In October, EcoAgriculture began a new collaboration with the Agricultural Council of Tanzania (ACT), to engage with stakeholders in southern Tanzania to develop a vision and process for realizing sustainable agricultural landscapes. The initiative will involve private sector and government agencies working on the Southern Agricultural Growth Corridor of Tanzania (SAGCOT) agro-industrial initiative, as well as protected area managers, REDD (Reducing Emissions through Deforestation and Degradation) projects in the area, conservation agriculture programs, Village Councils and other land managers. EcoAgriculture’s participation is supported by the Governments of Norway and the United Kingdom. Louise Buck and Jeff Milder, Directors of EcoAgriculture’s Landscapes and Leaders, and Research Programs, respectively, spent two weeks during October and November meeting with partners to initiate the project. For more information, contact Louise Buck.
Agricultural carbon project workshop in east Africa
From 22-23 September, EcoAgriculture Partners facilitated a workshop in Kisumu, Kenya initiating Phase 2 of our project on Institutional Analysis and Capacity-Building of Agricultural Carbon Projects in Africa, which is implemented in collaboration with the Climate Change, Agriculture and Food Security (CCAFS) Programme. Phase 1 of the project consisted of working with six carbon projects to develop in depth institutional baselines. These will shortly be published jointly with CCAFS along with a synthesis of lessons learned from them. Participants in Phase 2 include four of these six projects: CARE in western Kenya (also known as Sustainable Agriculture and Climate Change), World Vision in Humbo, Ethiopia, Ecotrust’s Trees for Global Benefits, Uganda; and Vi Agroforestry in western Kenya. Representatives of each of these projects attended the workshop.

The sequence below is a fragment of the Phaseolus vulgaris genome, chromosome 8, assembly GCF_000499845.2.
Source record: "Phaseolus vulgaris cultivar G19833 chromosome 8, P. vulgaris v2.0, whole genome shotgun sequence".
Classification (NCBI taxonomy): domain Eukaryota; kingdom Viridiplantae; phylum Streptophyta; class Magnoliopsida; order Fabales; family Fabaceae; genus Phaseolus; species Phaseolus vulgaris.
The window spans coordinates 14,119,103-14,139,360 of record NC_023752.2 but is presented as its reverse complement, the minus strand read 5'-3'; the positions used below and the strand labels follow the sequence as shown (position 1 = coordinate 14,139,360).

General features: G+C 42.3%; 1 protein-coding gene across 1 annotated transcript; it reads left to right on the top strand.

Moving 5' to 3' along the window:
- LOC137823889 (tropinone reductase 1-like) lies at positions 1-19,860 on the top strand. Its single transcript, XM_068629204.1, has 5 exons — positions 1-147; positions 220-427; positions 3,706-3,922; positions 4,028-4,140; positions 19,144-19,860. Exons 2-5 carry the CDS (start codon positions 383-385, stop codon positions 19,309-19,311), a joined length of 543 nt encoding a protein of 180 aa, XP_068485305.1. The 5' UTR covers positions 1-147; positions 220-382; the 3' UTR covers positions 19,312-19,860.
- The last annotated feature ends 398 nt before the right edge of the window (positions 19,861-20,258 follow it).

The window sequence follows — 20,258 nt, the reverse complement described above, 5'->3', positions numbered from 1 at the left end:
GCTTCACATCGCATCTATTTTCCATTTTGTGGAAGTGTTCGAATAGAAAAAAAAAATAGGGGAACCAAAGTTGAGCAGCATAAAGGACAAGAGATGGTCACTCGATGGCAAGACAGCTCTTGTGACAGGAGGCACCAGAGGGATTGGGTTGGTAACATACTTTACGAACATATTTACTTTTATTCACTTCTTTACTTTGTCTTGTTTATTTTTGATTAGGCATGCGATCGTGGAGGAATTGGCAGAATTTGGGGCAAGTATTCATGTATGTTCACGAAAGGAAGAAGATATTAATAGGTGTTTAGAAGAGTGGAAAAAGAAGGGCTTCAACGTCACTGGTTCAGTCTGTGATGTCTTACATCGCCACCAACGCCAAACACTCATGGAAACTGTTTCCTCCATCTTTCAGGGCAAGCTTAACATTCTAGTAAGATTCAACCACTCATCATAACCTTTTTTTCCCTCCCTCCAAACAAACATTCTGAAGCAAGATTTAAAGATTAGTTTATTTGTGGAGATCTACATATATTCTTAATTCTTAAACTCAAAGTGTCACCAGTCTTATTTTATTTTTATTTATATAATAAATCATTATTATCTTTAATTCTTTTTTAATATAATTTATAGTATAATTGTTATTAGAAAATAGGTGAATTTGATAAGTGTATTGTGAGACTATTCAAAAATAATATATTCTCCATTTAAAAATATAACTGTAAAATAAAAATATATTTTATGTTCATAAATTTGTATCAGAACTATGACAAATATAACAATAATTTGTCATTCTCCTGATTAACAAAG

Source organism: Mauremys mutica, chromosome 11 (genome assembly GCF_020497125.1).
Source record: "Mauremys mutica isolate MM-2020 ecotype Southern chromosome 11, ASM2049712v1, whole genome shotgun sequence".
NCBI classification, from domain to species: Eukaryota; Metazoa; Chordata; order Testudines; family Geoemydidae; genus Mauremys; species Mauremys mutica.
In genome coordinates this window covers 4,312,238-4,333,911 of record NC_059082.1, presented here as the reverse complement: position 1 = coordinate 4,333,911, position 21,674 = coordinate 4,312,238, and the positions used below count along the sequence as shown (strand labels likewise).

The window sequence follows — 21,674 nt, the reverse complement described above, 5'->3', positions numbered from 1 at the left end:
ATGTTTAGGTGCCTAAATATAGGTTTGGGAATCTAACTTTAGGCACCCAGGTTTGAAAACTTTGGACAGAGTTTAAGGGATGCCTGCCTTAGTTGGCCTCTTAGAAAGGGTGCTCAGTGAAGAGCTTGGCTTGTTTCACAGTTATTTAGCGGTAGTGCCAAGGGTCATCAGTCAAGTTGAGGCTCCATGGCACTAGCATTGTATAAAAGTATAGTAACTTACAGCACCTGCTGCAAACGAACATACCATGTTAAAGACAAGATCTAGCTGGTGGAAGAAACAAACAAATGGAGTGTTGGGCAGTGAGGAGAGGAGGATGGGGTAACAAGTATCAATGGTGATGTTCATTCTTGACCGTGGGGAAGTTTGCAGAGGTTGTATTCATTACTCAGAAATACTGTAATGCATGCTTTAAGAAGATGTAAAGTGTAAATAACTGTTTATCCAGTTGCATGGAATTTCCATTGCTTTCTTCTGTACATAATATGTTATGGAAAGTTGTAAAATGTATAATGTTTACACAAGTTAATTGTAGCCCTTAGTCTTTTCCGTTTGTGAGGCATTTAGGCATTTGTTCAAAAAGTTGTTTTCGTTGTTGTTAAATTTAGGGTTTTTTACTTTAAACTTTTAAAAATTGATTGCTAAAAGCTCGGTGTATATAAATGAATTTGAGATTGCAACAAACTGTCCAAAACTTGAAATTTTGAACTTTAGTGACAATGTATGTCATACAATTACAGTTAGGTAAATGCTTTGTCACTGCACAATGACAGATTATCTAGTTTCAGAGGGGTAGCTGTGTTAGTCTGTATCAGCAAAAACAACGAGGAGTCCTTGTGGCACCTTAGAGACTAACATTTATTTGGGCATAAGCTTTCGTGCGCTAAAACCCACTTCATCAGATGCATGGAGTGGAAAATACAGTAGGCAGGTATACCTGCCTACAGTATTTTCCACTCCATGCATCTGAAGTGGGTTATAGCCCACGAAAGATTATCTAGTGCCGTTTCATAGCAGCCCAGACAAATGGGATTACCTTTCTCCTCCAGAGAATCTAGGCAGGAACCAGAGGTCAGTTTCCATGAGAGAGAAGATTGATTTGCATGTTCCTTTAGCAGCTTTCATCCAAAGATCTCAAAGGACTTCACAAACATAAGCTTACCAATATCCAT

The Kisumu workshop began with participants sharing experiences and lessons learned from Phase 1. Projects then agreed on a Participatory Action Research (PAR) topic relevant to all of them which will be the foundation for future work. Having a single research topic will allow the projects to learn from each other's project experiences and to collaborate on action research methodology development. The research topic selected was "Strengthening local institutional capacity to sustainably manage agricultural carbon projects." EcoAgriculture will work with the projects over the coming months to refine the preliminary PAR plans, and will begin to implement the plans early next year. For more information, contact Seth Shames.
Satoyama Inception workshop held in Accra
The Inception Workshop for “Community Development and Knowledge Management for a Satoyama Initiative (COMDEKS)” was held in Accra, Ghana from 24-26 September. The workshop, sponsored by United Nations Development Programme (UNDP), the GEF-Small Grants Programme and the Satoyama Initiative, was co-facilitated by EcoAgriculture Partners. The workshop brought together national coordinators and program assistants from eight of the first eleven countries to implement COMDEKS to shape a Satoyama vision for managing socio-ecological production landscapes in their home countries, gain technical knowledge and learn about tools for integrated landscape management, and build strategies for implementing COMDEKS in each of the eleven countries. The workshop prepared national coordinators to begin the process of selecting landscapes to support and build resilience through participatory, multi-stakeholder projects funded by small grants.
This workshop is part of a five-year partnership between the government of Japan and the UNDP to promote Satoyama principles that conserve wildlife and crop biodiversity, water quality, and soil health, all while improving food security and rural livelihoods. Lessons from this initiative will go towards replication and scaling up successful projects on a wider global level. For more information on this partnership, visit the Satoyama Initiative website here or contact Nick Remple.